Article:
In my practice, my clients regularly ask me “How do you do it all?”.
For those who don’t know, I am currently doing a BSc in Strength and Conditioning, I work for two other companies (one of which is a very physically and mentally demanding course used to elicit post-traumatic growth called ‘The Special Forces Experience‘), as well as constantly taking new course/reading books on performance development, participating in martial arts, weightlifting & cardiovascular training, then finally operating my own Tactical Athlete Performance Development Coaching Business.
For most people, even one of these things would be enough to constitute a full-time job, but I manage to do all of them.
So the question remains…. How do I do it all?
The keys to success lies in two main areas: Proper Planning & Effective Recovery.
When Planning your day, the most important thing is to write it the night before. That way you know exactly what you need to do right when you wake up, rather than being groggy and coming up with things on the fly. But when writing down your tasks you should focus on a few things.
You Need To Mark Down:
- What is most important to do that day (mark them on a scale of 1-10 in order of importance)?
- When is the best time for you to do those tasks?
- What win can you achieve first thing in the morning to start your day with success?
- Who do you have around you to support with these tasks if you get stuck?
By preparing and planning out your day before hand, you can effectively mark which tasks are the most important to do first, find out where you consistently fall short, learning when you are best prepared to accomplish specific tasks, and finally learning the ever important skill of asking those around you to support you in accomplishing a goal or task.
Next we have the issue of Recovery, because although many people could keep this up for a little while, few have the capacity to consistently perform those tasks without burning out.
For the most part this is because people engage in very basic forms of recovery, they normally will sit on a couch and watch TV. But while this does allow for some physical recovery and much needed daily mind-numbing activity (yes we do actually need this, its one of the reasons we daydream when bored), we tend to overdo it significantly.
Instead we need to focus on proper recovery. I like to break the types of recovery processes into a few different key components.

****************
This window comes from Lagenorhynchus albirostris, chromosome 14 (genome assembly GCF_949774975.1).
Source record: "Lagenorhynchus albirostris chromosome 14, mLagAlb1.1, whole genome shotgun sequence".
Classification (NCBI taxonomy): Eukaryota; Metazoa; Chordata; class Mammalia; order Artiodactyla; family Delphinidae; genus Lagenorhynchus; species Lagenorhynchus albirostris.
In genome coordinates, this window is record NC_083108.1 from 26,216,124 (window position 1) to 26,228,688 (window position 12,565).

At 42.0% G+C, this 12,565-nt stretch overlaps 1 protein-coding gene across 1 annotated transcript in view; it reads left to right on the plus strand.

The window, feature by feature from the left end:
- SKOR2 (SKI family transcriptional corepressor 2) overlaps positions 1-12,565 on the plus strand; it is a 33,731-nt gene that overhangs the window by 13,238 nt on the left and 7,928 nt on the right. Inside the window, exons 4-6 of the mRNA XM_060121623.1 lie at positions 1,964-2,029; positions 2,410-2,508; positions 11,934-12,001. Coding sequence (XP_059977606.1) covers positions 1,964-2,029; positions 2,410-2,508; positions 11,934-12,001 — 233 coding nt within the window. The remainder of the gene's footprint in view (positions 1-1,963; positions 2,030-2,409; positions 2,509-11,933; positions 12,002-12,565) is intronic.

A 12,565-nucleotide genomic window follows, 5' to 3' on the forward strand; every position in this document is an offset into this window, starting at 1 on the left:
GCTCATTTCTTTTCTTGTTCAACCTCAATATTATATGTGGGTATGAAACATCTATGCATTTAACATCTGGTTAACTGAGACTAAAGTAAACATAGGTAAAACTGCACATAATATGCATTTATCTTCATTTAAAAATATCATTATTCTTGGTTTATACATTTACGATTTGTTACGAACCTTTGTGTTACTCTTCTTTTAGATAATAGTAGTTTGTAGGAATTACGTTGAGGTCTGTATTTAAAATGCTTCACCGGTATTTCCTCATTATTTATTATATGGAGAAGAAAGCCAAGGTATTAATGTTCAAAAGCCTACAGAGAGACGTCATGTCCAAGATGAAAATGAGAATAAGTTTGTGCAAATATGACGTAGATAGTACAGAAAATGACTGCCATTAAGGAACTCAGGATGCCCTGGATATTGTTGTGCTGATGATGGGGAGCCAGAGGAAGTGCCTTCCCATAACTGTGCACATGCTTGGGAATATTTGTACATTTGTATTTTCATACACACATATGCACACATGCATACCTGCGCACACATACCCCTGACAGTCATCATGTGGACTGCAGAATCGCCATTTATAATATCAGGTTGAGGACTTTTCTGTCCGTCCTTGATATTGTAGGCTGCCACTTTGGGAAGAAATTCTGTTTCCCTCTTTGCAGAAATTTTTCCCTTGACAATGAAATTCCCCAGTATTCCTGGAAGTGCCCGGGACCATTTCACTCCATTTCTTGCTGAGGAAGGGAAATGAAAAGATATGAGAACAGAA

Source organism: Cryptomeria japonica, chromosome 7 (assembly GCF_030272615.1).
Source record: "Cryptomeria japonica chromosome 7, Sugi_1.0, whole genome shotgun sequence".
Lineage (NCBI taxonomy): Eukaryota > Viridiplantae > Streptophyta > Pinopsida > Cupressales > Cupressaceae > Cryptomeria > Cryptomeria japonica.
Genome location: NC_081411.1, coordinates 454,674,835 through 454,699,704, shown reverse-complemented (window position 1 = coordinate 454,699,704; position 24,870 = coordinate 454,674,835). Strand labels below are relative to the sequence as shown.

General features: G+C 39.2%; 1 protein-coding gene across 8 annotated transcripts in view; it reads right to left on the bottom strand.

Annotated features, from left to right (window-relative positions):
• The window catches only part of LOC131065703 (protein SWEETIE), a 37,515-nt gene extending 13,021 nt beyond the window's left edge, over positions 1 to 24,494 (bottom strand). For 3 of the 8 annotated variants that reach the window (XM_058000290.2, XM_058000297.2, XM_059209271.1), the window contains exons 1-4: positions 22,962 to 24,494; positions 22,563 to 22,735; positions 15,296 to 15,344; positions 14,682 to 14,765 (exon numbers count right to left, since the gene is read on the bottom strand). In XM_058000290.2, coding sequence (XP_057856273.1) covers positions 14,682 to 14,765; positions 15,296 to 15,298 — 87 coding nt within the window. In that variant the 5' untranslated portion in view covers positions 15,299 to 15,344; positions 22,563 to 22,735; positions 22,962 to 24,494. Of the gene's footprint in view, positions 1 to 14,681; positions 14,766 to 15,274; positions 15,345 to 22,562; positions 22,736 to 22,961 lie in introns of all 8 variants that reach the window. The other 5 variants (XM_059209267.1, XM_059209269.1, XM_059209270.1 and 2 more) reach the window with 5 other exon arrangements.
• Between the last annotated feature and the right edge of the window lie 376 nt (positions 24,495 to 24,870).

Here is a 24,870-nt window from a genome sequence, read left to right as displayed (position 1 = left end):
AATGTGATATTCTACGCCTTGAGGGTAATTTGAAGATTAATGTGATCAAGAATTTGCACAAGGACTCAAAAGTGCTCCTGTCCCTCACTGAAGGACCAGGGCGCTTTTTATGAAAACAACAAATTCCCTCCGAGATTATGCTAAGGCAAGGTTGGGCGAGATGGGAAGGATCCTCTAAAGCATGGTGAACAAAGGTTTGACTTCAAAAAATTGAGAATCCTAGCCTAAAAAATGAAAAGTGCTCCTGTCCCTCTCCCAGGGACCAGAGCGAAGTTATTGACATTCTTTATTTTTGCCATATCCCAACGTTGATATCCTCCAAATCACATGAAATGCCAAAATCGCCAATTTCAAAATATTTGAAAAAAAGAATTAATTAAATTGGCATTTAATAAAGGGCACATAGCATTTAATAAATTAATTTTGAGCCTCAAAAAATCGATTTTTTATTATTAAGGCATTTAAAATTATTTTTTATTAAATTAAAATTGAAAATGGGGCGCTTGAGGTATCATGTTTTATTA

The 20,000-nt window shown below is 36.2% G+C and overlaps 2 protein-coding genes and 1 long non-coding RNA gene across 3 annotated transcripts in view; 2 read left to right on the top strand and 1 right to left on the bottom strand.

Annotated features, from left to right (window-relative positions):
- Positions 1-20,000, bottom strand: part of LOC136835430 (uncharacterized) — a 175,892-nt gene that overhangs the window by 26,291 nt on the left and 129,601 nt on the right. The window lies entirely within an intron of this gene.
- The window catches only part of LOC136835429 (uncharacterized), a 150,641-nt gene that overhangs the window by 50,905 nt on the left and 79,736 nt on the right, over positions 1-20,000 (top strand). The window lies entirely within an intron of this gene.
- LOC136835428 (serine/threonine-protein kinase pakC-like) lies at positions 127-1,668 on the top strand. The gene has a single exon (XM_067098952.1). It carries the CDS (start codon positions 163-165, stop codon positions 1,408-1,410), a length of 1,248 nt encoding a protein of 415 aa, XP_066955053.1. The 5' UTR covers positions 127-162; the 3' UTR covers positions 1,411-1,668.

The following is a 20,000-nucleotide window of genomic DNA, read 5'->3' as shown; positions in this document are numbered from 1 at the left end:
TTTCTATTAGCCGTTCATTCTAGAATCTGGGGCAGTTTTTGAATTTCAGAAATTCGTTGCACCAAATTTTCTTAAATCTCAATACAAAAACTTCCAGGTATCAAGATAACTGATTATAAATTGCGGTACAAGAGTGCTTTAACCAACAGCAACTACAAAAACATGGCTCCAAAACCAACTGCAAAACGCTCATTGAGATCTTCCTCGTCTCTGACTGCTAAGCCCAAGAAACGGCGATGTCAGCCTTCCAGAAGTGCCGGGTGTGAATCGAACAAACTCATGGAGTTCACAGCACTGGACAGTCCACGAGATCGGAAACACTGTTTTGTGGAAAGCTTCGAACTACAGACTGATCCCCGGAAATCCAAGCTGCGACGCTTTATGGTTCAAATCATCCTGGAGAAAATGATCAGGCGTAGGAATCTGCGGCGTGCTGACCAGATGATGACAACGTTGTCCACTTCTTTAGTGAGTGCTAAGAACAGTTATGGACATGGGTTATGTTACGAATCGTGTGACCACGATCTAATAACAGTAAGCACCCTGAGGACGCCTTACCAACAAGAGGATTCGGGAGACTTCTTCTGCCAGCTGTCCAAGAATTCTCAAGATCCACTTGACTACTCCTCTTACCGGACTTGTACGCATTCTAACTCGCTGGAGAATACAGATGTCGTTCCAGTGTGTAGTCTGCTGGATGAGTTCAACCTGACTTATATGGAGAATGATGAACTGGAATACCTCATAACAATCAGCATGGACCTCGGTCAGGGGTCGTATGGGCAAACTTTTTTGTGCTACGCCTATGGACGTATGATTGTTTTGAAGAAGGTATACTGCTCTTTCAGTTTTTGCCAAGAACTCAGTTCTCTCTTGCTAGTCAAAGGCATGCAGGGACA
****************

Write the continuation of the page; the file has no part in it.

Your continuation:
- Essentially anything that will be any physical task performed at a near maximal effort with the potential of failure. This can include: weight lifting, running, competitive sport, & fighting/wrestling.
- With this form of recovery, the goal is getting thoughts and emotions that you are over-analyzing or are stuck in your head, detaching from them and putting them out into the universe. For most people doing a free thought journal is the most effective tool for this type of recovery. This can include: meditation, breathwork, or journaling.
- Social recovery can include spending time with friends and family. The goal is to be around people that energize you and uplift you. While calls and texts are an okay method of engaging with this, the best way is spending quality time in person.
- Recreational is physical in nature, similar to physical recovery on this list but it has a key distinction, the goal is not maximal efforts. Instead this might be a sport, or activity you do for fun. This should be a form of active recovery, where at the end of the session you feel light emotionally, mentally, and while there may be some physical exertion, you are not destroyed.
- Spiritual recovery is one very few think about but it is vital. Finding connection to something greater is a key part of the human experience. Many use religion as this connection and recovery but it could just as easily be the universe or nature. Find a place to connect and bask in its grandeur.
- For most tactical athletes, emotional recovery is always pushed aside as unnecessary, but the truth is those emotions are still there, you are just hiding them away. Break free from the stigma and find a place to express yourself. Anger, sadness, love, and happiness are always just a step away. Explore these emotions and express them, even if you are alone. It’ll make you feel better.
- Quality relationship connection is a key part of recovery, but over the past few decades we have strayed away from deep connection to something more shallow. Spend quality time without distraction from phones or TV, listen to them as they listen to you, engage with them as deeply as you can. For many, this will be a two-part benefit, helping both their recovery as well as their relationship/sexual health.
- The last one I want to touch on is mindless recovery. Unfortunately, this is the most common form of recovery we have in the modern world, with every phone, TV, and computer pushing it at us constantly. While the brain needs mindless recovery in order to function optimally for most people, they need to reduce how often they use it. If you effectively use each of those other recovery systems listed, you will at most need mindless recovery for one hour per day.
For all people, each of these areas of recovery needs to be satisfied on a consistent ongoing basis in order to effectively recover. Otherwise, you will find a block in your being that you cannot overcome.
By effectively using both proper recovery tools and planning, most of my clients find they are able to significantly increase their productivity and find greater happiness in their life.
If you want a personalized assessment of your stressors, as well as to figure out what recovery tools you would most benefit from, click the link below and book a call with one of our Human Performance Specialists.